AJ, I respect your opinion on the Mik, in fact your jetting specs did work about the best I got it to work. I'm not sure how consistent your weather in Texas is and maybe that's why I've had a different experience than you. Here in New England we get pretty wide swings in temp and humidity. While I could have the bike running perfectly it could then be a blubbering mess in the matter of a few hours. When we finally went to the Keihin this problem went away. I even went back to the old NECJ needle I used to love and it's still the ticket. Steve, I know the JD needles require different mains so maybe that's why you're ok with the 165m, that sounds pretty lean to me though so be careful if you do change away from the JD.

There was a post not to long ago by a mag or something that said once both these carbs are correctly jetted that neither are that temperamental with changes in elevation or temp. They even said the Keihin is very temperamental if not jetted right. I'll have to try and find it later.

I run pretty much the same jetting all year from high 30's (this needs a bigger pilot) to 100+ and almost never touch the carb. Every once in a while I'll check the air screw. I've run in low humidity and high without changing a thing. I've been in high humidity with fog in the morning to hot and dry in the afternoon and still didn't need a change.

From what I've been gathering people that are having problems still after changing to my jetting are only doing part of the changes. Like they will cut the slide, but run the main lean and the pilot rich and they say its ok. Or they will run the slide and the jetting, but not the needle and still have a problem. I've also had them run my full specs, but change the power valve and complain it doesn't pull right or how they want it to. Sometimes they will run the full specs. and try and run 32:1 premix with it. It all has to go together to work right. What really needs to happen is for someone else to ride my bike and then post up what their thoughts are on it. Sadly everyone that has ridden it they don't post here on vital lol.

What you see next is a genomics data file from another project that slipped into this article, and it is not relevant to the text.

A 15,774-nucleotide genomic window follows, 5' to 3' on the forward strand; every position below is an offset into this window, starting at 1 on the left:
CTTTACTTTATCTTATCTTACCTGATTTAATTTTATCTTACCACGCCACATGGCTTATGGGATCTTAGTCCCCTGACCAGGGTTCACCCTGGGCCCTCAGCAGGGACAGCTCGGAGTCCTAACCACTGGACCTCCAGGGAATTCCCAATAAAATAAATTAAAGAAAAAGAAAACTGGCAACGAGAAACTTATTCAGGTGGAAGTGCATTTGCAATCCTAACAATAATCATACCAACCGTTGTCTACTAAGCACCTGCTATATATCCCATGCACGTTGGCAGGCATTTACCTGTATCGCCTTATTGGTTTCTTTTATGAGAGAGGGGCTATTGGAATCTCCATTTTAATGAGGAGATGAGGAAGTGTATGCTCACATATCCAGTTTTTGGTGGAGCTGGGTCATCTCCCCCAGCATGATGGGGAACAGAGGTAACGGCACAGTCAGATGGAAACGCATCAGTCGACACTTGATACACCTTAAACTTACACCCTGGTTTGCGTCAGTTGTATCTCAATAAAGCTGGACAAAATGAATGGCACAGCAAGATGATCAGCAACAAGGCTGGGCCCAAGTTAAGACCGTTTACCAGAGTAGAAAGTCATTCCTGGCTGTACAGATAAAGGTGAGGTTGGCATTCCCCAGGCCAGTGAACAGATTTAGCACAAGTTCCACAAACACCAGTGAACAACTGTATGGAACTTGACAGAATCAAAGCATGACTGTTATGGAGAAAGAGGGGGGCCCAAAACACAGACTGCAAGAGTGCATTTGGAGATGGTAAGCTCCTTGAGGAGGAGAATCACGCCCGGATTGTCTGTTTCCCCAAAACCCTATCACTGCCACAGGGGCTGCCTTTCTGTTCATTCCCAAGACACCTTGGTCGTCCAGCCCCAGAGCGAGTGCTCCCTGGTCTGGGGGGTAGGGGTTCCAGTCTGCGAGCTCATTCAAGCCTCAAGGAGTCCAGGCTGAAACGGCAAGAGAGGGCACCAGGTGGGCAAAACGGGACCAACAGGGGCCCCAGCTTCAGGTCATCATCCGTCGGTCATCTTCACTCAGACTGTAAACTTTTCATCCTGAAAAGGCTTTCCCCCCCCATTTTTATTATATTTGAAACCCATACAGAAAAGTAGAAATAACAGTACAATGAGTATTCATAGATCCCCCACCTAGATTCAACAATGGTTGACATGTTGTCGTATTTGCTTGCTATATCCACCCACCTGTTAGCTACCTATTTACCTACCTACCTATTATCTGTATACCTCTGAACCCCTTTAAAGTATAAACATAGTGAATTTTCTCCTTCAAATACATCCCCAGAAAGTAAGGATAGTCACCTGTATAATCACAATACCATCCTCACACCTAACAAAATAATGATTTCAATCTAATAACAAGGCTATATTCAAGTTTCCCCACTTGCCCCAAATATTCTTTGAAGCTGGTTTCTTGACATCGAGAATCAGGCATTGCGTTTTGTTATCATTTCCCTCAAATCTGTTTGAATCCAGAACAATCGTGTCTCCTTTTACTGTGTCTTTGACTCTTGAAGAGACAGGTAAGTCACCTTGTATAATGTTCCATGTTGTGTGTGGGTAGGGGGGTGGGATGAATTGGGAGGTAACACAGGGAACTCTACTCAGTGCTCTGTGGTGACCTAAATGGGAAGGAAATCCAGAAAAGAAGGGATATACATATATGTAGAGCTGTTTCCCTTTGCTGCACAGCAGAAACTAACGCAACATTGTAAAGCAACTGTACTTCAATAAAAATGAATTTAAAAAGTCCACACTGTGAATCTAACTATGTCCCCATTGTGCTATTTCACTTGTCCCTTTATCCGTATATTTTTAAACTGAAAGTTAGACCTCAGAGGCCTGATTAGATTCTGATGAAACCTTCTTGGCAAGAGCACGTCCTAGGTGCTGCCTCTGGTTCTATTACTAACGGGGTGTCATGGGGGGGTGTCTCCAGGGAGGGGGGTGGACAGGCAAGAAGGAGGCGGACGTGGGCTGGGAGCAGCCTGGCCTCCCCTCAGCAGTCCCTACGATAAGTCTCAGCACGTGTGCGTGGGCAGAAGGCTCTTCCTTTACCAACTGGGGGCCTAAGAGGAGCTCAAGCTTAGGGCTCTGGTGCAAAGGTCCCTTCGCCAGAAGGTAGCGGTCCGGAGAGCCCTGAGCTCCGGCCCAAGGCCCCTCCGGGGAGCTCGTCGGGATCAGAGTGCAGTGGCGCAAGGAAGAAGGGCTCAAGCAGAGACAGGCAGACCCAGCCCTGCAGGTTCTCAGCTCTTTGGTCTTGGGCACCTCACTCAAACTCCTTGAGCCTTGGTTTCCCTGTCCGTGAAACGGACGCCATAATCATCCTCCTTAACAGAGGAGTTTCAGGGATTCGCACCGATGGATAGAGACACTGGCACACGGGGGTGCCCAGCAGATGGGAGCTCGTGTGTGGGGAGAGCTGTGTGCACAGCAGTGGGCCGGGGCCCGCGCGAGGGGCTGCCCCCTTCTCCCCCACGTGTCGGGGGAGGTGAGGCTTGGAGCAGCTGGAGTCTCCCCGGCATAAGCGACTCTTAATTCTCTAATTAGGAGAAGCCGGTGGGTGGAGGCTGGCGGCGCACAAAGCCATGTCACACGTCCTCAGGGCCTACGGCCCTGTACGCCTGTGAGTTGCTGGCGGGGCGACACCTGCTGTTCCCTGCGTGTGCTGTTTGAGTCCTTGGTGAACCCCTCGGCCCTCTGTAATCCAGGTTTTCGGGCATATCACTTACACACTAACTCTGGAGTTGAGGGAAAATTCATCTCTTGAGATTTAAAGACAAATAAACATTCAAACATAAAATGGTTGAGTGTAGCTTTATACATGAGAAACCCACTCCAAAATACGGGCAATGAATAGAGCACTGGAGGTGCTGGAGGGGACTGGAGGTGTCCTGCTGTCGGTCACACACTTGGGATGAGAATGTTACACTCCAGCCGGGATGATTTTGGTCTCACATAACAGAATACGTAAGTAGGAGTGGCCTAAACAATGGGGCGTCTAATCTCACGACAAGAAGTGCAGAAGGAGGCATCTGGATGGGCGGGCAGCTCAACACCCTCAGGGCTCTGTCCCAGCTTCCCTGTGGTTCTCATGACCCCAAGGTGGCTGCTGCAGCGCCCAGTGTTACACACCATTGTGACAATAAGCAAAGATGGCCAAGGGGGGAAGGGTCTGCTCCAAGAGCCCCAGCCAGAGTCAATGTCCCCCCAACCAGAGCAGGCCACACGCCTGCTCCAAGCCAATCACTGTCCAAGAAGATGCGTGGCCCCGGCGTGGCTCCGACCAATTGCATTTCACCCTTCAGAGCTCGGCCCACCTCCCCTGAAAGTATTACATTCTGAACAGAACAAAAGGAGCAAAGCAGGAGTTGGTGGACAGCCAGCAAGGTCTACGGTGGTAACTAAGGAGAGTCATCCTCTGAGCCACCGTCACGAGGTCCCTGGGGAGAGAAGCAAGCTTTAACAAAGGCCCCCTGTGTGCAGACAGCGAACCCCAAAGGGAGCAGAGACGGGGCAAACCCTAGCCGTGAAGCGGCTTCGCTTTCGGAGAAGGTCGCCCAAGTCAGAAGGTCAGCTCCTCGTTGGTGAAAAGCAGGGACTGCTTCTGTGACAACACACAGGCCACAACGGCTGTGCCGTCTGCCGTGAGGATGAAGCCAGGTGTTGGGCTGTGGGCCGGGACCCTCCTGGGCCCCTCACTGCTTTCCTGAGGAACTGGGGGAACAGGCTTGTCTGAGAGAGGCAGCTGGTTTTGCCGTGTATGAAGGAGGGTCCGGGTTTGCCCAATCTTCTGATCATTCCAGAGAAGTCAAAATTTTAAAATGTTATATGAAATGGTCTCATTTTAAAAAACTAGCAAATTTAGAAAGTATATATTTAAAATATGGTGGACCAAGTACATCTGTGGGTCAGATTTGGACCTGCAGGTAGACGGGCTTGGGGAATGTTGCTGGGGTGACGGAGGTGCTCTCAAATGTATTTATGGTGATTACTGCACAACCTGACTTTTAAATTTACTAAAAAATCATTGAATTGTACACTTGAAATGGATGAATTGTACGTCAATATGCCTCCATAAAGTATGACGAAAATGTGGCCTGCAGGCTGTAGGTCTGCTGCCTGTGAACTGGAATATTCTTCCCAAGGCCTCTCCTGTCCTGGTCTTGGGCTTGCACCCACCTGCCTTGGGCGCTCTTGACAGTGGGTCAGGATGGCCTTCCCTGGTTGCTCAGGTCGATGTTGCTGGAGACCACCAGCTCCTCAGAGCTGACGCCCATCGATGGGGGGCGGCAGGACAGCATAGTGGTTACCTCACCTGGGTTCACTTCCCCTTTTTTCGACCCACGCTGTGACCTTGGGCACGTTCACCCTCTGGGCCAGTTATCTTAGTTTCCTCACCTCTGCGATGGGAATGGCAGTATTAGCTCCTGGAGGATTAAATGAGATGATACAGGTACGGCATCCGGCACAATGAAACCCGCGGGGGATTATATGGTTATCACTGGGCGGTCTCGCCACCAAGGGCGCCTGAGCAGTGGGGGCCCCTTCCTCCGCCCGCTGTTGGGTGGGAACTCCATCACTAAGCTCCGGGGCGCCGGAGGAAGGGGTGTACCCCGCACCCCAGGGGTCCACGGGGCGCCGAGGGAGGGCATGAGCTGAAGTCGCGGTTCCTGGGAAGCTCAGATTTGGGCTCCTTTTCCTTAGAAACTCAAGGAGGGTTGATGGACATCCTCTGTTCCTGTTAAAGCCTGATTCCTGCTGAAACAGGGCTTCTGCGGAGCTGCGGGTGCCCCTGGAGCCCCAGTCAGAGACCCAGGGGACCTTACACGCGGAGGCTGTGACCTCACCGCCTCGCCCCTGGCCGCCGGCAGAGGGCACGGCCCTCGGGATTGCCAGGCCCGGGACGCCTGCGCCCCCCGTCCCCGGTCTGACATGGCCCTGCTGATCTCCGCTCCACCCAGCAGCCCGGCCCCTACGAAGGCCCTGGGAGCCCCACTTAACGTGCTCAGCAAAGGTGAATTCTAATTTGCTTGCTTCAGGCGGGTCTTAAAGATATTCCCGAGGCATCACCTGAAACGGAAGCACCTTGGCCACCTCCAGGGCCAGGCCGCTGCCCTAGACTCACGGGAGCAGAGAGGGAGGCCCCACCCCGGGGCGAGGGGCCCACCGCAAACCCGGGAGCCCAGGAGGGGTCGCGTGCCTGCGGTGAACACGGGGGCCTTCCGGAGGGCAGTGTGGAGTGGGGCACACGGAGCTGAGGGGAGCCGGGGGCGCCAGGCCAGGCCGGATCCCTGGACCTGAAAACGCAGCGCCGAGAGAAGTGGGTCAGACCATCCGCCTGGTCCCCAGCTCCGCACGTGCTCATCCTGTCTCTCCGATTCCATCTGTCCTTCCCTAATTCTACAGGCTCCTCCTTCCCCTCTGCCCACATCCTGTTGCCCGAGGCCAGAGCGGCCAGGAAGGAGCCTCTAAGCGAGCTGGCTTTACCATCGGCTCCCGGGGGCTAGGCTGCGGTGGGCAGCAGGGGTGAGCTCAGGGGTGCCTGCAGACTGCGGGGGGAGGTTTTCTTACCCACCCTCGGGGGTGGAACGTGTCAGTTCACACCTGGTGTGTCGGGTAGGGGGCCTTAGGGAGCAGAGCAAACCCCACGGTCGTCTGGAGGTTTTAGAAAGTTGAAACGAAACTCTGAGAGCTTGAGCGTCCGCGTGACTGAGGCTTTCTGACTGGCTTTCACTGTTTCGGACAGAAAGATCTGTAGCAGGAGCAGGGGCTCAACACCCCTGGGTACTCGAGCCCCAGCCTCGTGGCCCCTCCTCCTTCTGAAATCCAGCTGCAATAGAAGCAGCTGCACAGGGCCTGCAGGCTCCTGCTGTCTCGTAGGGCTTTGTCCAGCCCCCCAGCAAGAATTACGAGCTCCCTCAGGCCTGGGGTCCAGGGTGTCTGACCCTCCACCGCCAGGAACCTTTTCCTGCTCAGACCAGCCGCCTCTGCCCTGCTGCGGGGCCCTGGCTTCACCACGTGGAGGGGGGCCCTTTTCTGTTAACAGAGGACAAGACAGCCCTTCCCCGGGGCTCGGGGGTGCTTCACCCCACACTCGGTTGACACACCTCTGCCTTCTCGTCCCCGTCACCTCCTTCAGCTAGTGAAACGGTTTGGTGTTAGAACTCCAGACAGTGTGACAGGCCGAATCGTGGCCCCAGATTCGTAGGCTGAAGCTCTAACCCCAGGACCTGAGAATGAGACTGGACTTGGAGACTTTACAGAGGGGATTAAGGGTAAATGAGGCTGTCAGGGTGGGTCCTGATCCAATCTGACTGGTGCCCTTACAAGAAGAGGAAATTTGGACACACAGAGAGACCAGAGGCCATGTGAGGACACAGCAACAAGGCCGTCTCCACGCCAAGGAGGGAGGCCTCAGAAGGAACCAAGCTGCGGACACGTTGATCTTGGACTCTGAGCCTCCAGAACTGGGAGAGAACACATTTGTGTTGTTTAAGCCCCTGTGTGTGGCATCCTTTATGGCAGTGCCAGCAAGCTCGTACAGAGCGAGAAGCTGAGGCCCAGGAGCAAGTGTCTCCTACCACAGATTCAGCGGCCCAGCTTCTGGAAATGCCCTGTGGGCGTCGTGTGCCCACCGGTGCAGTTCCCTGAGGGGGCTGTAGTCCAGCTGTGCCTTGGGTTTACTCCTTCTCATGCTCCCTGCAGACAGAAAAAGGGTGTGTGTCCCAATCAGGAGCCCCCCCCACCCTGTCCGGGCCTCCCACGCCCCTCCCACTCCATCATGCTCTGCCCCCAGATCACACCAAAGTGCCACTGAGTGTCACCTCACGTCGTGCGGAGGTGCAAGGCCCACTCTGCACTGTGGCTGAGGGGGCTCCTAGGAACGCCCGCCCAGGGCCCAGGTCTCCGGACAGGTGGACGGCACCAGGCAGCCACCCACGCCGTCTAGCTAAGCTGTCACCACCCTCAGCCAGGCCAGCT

|

2018 KTM 250sx
Instagram CamaroAJ

1/23/2020 11:31 AM

The Keihin vs. Mikuni carb debate goes on and on...... Over the years I have swapped more than a few bikes over to a Keihin and the tuning window is indeed much wider on a Keihin than a Mikuni. It was not by choice that KTM had to switch to the Mikuni. It's the elephant in the room as Keihin may not have agreed to continue to supply their carbs at the previous price or ordering quantity with TPI coming out in the immediate future. Prices were probably the big factor as Keihin probably wanted a larger ordering quantity to meet KTM's budget for the 2-stroke bikes. I'm not here to debate my jetting skills or put anyone else's in question, but I assure you I have scotchbrited my share of "custom" needles to try and make the Mikuni match the stabilty of the Keihin. I couldn't. The Keihin Airstryker also produces significantly more torque on the front side on the dyno compared to a Mikuni in all the swaps I did. The bike also sounds noticeably different and barks more with the Keihin. My butt dyno also backs the above findings as well. What scares me the most about the Mikunis is how much they differ from carb to carb in performance. One person's Mikuni runs well and the guy next to him with the same bike/fuel/premix is out in left field. At the end of the day I don't blame anyone for shit-canning the Mikuni and going to a Keihin. Yes, some people have good running Miks but I see a larger percentage of people who make the switch and never go back. Having said that, I'm still baffled as to why Yamaha specs the Mik on their 125. A YZ125 with a 38mm Keihen would be a treat.